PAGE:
Argentina Expropriation Setback Prompts Backlash by Fernandez
(Bloomberg) -- Tensions over Argentina’s moves to take over bankrupt soybean processor Vicentin SAIC intensified as people took to the streets over the weekend to protest, and President Alberto Fernandez insisted on nationalizing the company.
Thousands of Argentines in Avellaneda, Santa Fe province, where Vicentin is headquartered, and other cities, expressed anger at the expropriation plan on Saturday, which was also Flag Day, an independence celebration dedicated to the South American nation’s blue-and-white flag. Many protesters also complained about the strictness of Argentina’s stay-at-home rules to combat Covid-19.
On Saturday night, Fernandez posted a tweet — without explicitly mentioning Vicentin or the lockdown — saying that far from “letting up,” he’s “reaffirming my convictions ... for the health of the republic.” Fernandez has been president since December.
Earlier in the day, in a radio interview with El Destape, Fernandez said a judge’s decision that set back the government’s expropriation of Vicentin was “a big judicial absurdity.”
Fernandez said he wouldn’t back down from a takeover but was allowing room for a plan drafted by Santa Fe Governor Omar Perotti. That proposal envisages seizing control of Vicentin through provincial channels, rather than the federal nationalization originally announced.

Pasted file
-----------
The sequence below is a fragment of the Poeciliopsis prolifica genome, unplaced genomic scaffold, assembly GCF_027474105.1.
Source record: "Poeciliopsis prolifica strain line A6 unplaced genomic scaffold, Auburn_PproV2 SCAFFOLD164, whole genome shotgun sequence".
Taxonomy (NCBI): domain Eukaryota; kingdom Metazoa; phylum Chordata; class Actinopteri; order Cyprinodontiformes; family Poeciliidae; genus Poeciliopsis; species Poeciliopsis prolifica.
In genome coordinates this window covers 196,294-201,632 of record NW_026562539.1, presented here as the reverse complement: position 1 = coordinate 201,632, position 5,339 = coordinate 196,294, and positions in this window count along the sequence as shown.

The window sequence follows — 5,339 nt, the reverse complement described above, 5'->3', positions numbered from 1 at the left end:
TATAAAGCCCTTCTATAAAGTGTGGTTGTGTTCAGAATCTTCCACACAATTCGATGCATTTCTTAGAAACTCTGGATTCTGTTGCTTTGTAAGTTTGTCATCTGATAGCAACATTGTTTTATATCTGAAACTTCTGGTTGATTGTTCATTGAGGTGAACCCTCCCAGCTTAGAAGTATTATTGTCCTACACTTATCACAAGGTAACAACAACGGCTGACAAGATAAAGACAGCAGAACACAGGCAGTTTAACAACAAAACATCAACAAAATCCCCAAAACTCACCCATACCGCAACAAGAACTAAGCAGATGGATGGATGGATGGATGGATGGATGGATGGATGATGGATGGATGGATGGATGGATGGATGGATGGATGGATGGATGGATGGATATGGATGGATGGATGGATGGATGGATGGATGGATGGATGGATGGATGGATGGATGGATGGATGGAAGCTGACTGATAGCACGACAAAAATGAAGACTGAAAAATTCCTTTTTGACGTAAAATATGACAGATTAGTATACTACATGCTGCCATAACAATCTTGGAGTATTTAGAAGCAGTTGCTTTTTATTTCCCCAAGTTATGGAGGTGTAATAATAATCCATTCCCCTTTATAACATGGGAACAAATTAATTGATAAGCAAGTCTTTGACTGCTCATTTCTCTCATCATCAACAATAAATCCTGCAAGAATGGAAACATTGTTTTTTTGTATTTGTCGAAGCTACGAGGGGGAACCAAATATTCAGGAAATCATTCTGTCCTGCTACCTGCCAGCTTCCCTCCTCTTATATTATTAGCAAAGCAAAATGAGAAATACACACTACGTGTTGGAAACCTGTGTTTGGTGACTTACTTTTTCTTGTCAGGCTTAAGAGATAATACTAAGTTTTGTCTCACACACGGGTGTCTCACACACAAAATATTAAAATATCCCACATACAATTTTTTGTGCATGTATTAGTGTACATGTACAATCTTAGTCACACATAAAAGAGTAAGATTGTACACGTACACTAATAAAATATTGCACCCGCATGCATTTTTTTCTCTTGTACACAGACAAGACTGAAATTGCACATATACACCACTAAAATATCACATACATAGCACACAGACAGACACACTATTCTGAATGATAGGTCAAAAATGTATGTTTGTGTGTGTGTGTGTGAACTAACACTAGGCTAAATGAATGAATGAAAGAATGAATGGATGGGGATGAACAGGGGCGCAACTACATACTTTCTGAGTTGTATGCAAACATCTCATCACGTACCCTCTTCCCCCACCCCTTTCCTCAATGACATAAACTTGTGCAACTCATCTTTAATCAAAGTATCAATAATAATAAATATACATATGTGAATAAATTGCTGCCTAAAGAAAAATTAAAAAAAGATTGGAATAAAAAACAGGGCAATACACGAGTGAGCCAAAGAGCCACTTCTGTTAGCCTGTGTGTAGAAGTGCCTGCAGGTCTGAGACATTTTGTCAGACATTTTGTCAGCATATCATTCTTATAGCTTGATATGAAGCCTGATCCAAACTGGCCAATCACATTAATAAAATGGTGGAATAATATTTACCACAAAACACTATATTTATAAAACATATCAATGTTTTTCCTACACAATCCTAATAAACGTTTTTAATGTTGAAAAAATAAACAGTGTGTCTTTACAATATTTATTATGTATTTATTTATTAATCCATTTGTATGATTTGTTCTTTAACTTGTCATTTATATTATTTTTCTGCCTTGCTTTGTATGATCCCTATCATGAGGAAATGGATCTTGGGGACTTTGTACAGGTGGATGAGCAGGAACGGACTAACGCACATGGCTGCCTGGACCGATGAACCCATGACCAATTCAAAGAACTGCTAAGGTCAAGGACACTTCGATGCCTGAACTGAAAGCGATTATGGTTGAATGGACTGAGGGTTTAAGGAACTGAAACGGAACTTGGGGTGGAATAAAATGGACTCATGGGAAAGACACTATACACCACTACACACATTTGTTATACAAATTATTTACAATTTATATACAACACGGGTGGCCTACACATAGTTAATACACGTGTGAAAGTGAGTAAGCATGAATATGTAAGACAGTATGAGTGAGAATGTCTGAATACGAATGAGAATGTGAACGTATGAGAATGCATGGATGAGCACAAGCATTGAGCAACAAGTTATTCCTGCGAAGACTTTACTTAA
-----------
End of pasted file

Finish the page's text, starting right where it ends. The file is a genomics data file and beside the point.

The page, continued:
Judge Fabian Lorenzini reinstated Vicentin executives on Friday and said government officials who seized control of the company by decree should step aside to perform a supervisory role.
Lorenzini has been overseeing Vicentin’s bankruptcy, which includes resolving about $1.4 billion in debt. His ruling represented at least a temporary victory for critics of the government.
Those critics said a June 9 decree — which involved taking over Vicentin for 60 days while Fernandez mulls an expropriation bill and other options to rescue the crop trader — was an overreach of the executive branch into judicial matters.
Vicentin is Argentina’s biggest exporter of soy meal for animal feed and soy cooking oil. Argentina is the world’s top supplier of those products.
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